Third, try to change the words being used. I try to use "issue" and "error". Errors are things that produce error codes. And if you have a lot of these then your writing bad code. Issues are everything else. This allows "you forgot to implement a feature we didn't tell you about", to be a issue and not a bug. It still gives it importance, but does not make it sound like bad code.

Mostly what you have here is a perception failure. Your failed to set expectations and now you need to go back and do so. This can be quite difficult, but rewarding. Be careful to set expectations that you can meet. And keep in mind that the client is not going to want to move some of his expectations after this long. Also consider hiring someone external to the project to do a code review or something of that nature. Having a third party review the situation usually helps. It has it's own downfalls, but if you written good code, having a third party agree and state so, will help the client feel better about the situation.


I think most of the people in software development will sooner or later go through a project like the one you describe. The good thing I can tell you: You'll learn a lot. Once you went down the hard road, you'll see things differently and your next project will already be better.

Here are some thoughts what you can do now:

  • It seems like your project manager has a business background and no experience with software projects. (These people use to think that programming is the same kind of work like e.g. loading parcels to a truck.) Sit down with him and explain that there's no such thing as "bug-free code" or "100% test coverage". Also explain that estimation in software development is not easy, because unlike the truck worker, you often have to estimate something which you have never done before.

  • You have to stop feature creep or you'll never be ready. Explain that each new feature will also slow down development of the other features, since you have complex dependencies (I guess that's the case for your system)

  • Your project manager has to clarify what's more important: the release date or a complete feature set? I experienced both situations, depending on the industry. But you have to make clear that this decision has to be made.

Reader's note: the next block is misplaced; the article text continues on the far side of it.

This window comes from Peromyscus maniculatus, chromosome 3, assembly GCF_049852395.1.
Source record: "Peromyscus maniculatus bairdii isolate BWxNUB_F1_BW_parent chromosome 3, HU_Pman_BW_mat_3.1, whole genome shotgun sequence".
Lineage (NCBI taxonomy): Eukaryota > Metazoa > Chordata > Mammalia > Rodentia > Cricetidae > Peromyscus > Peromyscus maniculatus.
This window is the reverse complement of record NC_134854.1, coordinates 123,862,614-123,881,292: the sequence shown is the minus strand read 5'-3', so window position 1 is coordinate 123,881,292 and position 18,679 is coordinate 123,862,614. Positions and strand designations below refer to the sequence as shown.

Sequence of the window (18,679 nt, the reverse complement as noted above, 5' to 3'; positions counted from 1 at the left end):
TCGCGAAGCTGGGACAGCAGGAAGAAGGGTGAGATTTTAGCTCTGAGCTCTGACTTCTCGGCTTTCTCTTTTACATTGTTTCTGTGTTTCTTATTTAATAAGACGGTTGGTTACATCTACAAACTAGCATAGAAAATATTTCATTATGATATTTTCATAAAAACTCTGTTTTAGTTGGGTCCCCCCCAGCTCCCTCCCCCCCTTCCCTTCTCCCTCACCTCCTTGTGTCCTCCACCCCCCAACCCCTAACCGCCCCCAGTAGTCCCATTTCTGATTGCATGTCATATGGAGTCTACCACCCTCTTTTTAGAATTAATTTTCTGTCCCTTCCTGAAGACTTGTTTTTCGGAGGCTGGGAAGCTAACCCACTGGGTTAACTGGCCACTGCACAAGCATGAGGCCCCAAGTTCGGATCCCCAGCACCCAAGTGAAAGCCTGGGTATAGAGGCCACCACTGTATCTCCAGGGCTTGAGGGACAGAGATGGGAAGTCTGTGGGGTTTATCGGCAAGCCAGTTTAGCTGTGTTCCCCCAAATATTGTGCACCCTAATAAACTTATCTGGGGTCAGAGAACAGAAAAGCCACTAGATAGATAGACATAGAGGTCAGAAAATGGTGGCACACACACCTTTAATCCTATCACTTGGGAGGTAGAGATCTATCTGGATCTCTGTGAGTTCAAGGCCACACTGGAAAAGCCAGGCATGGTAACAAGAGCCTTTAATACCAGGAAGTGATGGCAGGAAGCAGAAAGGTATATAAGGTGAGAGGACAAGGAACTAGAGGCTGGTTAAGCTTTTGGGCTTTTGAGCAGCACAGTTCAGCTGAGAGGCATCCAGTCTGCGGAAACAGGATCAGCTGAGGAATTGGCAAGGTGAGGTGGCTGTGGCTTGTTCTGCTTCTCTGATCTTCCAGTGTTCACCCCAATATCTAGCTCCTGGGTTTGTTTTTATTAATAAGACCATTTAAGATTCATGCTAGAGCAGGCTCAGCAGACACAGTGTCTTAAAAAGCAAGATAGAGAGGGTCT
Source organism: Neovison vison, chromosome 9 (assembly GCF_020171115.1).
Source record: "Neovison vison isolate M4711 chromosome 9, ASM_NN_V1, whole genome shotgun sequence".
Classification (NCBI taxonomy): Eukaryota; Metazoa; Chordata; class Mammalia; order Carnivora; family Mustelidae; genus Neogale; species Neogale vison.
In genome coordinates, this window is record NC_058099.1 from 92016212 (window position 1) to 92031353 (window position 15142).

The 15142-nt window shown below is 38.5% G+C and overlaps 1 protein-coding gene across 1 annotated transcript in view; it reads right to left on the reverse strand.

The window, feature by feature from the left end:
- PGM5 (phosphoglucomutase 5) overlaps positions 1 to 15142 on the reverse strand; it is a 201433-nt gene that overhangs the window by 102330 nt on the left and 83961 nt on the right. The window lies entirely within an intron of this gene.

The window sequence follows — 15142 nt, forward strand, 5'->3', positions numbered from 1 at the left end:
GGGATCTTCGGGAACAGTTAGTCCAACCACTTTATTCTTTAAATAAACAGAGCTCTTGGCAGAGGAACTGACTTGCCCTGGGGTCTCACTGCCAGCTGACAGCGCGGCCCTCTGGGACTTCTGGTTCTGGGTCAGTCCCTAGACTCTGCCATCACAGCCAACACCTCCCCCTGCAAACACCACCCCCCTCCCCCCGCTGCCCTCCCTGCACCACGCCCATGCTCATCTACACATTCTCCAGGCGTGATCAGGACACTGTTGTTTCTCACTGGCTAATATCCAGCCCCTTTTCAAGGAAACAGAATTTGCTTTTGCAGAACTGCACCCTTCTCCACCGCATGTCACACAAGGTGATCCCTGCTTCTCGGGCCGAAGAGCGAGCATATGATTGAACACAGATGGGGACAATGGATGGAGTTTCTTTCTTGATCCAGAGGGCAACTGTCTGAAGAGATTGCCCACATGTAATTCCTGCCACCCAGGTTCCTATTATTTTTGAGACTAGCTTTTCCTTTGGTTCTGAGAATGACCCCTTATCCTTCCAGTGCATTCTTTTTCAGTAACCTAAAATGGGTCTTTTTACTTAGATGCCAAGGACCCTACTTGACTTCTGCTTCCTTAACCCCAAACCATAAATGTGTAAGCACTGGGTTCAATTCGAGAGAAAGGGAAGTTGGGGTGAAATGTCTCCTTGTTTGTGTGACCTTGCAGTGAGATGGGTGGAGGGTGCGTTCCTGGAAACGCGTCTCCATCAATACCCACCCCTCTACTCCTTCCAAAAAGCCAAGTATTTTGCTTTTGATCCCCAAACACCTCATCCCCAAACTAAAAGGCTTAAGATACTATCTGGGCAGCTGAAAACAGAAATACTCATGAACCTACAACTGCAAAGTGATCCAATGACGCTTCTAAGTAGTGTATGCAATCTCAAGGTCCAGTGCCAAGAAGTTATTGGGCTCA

• If people are not willing to give priorities, do them on your own. Of course it would be much better if priorities would come from the "product owners", but in my experience it is better do prioritize on your own than having no priorities at all (70% priority 1 is pretty much the same as "no priorities at all")

  • You have to include a buffer in your estimations for bug fixing etc. Sure you don't know which bugs will happen, but you do know that some bugs will happen for sure. For your estimation Excel sheet, make sure you include everything which consumes time, lets say: feature development (this is what you already have), meetings, bug fixing, testing, release / deployment work, system administration (if you have to), holidays, sickness leave, phone conferences, plus: a buffer for estimation errors

  • Grab a book about software project management (e.g., something about Agile, or "Ship It" from the Pragmatic Programmers is good for the beginning). This is more for the long run


I had one manager who I liked that described a project as "pushing a wall forward". That is, for most of the project there's an almost overwhelming span of tasks that you have to push forward at more or less the same rate -- like pushing a wall.

But at some point, he would say, you hit a critical threshold, and then the wall just sort of disappears, and you're done.

I've also heard it in the sense of "converging" and "diverging". Diverging means the scope of the project is expanding, and converging means the scope is winding down and narrowing. That's a natural process for projects -- you might be able to find some literature describing it online.

One thing to watch out for is that converging and diverging are also personal conversation style -- some people in conversation like to think more and more broadly, loop in more and more related ideas, and hate settling on answers. Convergers are the opposite -- they like to tie together ideas, summarize, and come up with clear answers. Convergers and divergers, as you might expect, can drive each other crazy.

So you might watch out that you have a diverger somewhere in the project definition, who is dissatisfied with having an answer. Apart from that, it may be that you're still in the natural process of discovering necessary work -- before you hit the crossover point where it all starts to wrap up.


You need to freeze on a set of requirements that you are going to work on and give the ETA for it and count the time for bugs and some additional buffer time while giving the ETA. Any changes that come happen after the release of the set of requirements that you froze upon or they should go to the manager who would then request you to prioritize and give a new ETA.

Not the answer you're looking for? Browse other questions tagged or ask your own question.